> Þá svarar konungur: "Eigi skal þetta gera óvinveitt við
> þig Ólafur.
> Then (the) king answers: "This will not prevent you
> un-agreeably, Olaf. (Z. gøra 13 - g. við e-u, to prevent)
> Then (the) king answers, "I shall not behave disagreeably
> with you, Olaf.
> Then (the) king answers: “(I) shall not make this
> unpleasant for you (I am inclined to think if anything the
> model göra e-t við e-n fits better here), Ólafr.
It definitely isn't the <g. við e-u> idiom: <e-u> is a
dative, and <þig> is accusative. It appears to me that
<gera óvinveitt> is an example of <gera> + accusative of an
adjective, of which the following examples in Zoëga seem
most useful: <g. sik reiðan> 'to take offence' and <g.
skjót-kørit> 'to make a quick choice'. <Reiðan> is masc.
acc. sing. of <reiðr> 'angry', and <g. sik reiðan> can be
understood as 'make oneself angry'; <skjót-kørit> is the
neut. acc. sing. of the adjectival past participle
<skjót-kørinn> 'soon-chosen, quickly-chosen', and <g.
skjót-kørit> can be understood as 'make [something] quickly
chosen' and hence 'make a quick choice'. In this example
the absence of an explicit object for <gera> almost turns
the adjective into a noun: 'make [something] quick-chosen'
is more or less 'make a quick choosing'. Then <við> can be
simply 'towards (a person or thing), respecting, regarding'
Then [the] king answers: 'This shall not make
unfriendliness for you, Ólaf.
> En öngva önn né starf skaltu hafa fyrir um búnað þinn.
> But neither work nor toil presses will you have before
> concerning your preparations.
> But no other trouble nor work shall you have before
> concerning your preparations.
> But no (neither) trouble nor toil shall you have for
> (yourself?) concerning your preparations.
It appears to me that <fyrir> is being used adverbially, so
that <hafa fyrir> is 'have before, face': 'But you shall
face neither toil nor labor in your preparations (for the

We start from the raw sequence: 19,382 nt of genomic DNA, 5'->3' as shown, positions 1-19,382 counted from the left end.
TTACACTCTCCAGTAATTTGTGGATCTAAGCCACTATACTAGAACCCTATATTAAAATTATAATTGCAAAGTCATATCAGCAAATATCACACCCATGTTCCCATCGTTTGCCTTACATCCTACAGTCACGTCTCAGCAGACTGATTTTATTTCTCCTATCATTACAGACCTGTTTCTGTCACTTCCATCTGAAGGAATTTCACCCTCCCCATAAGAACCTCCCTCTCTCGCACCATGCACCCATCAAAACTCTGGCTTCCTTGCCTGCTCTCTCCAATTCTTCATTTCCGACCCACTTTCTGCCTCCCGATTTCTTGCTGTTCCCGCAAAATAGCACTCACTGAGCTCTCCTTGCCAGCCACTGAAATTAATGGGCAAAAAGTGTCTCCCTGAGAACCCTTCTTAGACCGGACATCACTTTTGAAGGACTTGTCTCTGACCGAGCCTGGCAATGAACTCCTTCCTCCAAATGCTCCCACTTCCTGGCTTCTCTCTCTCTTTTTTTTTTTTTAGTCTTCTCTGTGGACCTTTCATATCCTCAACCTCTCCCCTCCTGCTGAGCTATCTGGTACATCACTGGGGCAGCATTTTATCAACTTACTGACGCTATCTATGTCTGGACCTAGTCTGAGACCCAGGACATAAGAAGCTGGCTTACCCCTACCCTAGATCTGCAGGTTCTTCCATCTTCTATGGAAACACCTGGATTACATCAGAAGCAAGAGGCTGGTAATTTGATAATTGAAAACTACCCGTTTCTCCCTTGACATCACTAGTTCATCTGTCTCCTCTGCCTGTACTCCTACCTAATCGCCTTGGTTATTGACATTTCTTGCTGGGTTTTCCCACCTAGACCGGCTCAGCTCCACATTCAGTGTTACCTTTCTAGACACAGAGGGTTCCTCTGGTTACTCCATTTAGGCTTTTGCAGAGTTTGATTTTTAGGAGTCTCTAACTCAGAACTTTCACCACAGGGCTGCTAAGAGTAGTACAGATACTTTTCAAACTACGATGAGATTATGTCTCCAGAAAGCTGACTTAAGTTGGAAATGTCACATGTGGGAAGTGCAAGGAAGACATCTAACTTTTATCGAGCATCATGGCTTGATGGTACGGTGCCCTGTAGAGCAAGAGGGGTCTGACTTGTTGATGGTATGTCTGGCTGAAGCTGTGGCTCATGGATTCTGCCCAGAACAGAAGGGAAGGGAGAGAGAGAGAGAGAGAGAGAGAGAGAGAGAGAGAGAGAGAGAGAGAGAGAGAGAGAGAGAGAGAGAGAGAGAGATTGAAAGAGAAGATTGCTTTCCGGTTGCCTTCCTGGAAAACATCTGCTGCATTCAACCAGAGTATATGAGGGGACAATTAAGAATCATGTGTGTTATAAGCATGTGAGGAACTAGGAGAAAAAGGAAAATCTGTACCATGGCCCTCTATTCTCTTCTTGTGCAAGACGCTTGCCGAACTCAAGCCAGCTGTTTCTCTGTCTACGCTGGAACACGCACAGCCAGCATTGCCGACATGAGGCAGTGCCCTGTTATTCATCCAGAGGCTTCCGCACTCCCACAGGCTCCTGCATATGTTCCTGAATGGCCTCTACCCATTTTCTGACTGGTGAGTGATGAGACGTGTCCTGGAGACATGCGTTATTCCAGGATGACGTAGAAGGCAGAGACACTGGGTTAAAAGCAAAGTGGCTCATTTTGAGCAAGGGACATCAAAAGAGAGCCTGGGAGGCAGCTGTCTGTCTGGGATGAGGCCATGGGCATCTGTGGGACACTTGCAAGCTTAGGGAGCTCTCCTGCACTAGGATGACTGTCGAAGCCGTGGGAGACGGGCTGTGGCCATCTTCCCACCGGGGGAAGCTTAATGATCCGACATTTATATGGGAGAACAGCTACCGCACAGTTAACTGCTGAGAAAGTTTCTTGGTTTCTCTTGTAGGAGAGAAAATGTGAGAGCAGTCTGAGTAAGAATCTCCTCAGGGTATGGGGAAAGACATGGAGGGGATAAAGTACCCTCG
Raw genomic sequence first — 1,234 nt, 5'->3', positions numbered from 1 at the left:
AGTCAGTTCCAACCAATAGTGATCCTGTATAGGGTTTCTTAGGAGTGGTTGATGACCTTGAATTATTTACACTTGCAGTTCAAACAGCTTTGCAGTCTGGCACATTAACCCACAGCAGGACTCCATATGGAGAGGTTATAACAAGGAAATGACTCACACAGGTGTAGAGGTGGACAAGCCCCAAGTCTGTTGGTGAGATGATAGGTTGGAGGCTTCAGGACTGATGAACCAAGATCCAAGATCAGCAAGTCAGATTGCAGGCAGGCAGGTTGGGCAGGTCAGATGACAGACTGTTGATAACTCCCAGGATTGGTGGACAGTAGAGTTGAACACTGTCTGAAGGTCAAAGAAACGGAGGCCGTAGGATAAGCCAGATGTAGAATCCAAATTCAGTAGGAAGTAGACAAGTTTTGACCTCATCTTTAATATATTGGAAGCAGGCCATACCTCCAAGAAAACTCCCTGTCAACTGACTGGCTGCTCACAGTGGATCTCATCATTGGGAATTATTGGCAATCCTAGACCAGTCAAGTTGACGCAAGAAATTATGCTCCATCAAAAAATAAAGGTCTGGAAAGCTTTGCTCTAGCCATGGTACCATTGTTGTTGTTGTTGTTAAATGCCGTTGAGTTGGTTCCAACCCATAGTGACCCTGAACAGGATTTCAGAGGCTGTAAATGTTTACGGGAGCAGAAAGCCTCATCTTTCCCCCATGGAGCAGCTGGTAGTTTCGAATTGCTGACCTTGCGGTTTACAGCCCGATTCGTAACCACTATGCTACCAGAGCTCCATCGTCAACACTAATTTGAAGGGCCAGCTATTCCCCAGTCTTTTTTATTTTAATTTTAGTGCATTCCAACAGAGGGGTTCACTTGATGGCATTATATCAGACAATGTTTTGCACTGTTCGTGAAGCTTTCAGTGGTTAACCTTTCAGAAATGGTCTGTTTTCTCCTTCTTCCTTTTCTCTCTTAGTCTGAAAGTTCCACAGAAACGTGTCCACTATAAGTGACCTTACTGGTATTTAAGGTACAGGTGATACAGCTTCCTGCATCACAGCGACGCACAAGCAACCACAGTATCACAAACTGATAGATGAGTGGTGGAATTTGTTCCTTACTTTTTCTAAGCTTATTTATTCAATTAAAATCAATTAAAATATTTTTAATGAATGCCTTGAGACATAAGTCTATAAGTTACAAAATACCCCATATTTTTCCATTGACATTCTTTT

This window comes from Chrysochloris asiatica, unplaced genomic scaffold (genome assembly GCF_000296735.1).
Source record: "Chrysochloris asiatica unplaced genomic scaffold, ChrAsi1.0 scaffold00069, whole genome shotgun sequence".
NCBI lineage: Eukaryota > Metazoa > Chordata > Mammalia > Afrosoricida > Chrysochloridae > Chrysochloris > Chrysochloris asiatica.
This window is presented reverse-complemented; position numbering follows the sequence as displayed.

> Það skip lætur konungur ferma með viði og búa með öllum
> (The) king has that ship loaded with lumber and made-ready
> with all rigging.
> (The) king has that ship loaded with wood and all rigging.
> (The) king causes to load that ship with timber and to
> prepares (the) rigging fully.
<Með öllu> is 'wholly, completely', but here we have
<öllum>. <Reiða> must be either gen., dat., or acc. sing.
of masc. <reiði> or gen. or acc. plural; among these
possibilities, the only one consistent with <öllum> is
dative singular, so Rob has it right (except that to me
'lumber' implies that it's been cut into planks or some
other useful form, and I suspect that this would not have
been the case). '[The] king has the ship loaded with
wood/timber and made ready with all rigging.'
> Vil eg eigi að þú siglir af Noregi þetta sumar svo að þú
> sért annarra farþegi."
> I don't want that you sail from Norway this summer so that
> you are another passenger."
> I do not want that you sail from Norway this summer so
> that you be another passenger."
> I do not want that you should-sail from Norway this summer
> such that you should-be (the) passenger of another.’
Rob & Grace: <annarra> can only be genitive plural (all
genders), while <farþegi> can only be nom. sing., so <annara
farþegi> can't be 'another passenger'. (That would be
<annarr farþegi>.) It must instead be 'a passenger of
> Ólafur setur upp skip sitt en fé hans er norðan flutt.
> Olaf draws his ship ashore, but his property is
> from-the-north conveyed.
> Olaf draws up his ship and his wealth is carried from the
> Ólafr lays up his ship but his property is conveyed
> from-the-north (south).
In other words, he's taking his wealth with him to
Höskuldsstaðir. (Recall that Höskuld had to ride north to
get to Hrútafjörð to meet him.)
> Höskuldur fagnar blíðlega syni sínum.
> Hoskuld welcomes with kindness his son.
> Hoskuld receives his son happily.
> Höskuldr receives friendlily his son.
Rob's translation of <blíðlega> is the one suggested by
> Bræður hans taka og með blíðu við honum og allir frændur
> His brothers also receive him agreeably and all his
> His brother also receive him with happiness and all his
> His brothers also receive him with friendliness and all
> his kinsmen.
I'd go with 'friendliness' or 'kindness'.
> Þó var flest um með þeim Bárði.
> Yet (the welcome) was more (agreeable) from the Bardis.
> Yet (the warmest reception) was most between them, (Olaf
> and) Bard.
> Nevertheless, (it, the reunion) was most pleasing to (see
> under um, Z9) them, (he and) Bárð.
'But the best of terms were between [Ólaf and] Bárð', i.e.,
it was Bárð who received Ólaf most warmly. Compare <var
fátt um með þeim> 'they were on cold terms'.
> Þá var og kunnigt gert kynferði Ólafs, að hann var
> dótturson Mýrkjartans Írakonungs.
> Then (it) was also made known Olaf's kindred, that he was
> the Irish-king Myrkartan's grandson.
> Then was also made known of Olaf's kindred, that he was
> the son of (the) daughter of Myrkjartan, King of Ireland.
The sense is really 'king of the Irish': folks still thought
more in terms of peoples than of countries.
> Then was also made known Ólafr’s lineage, that he was the
> grandson (daughter’s-son) of Mýrkjartan, (the) Irish-King.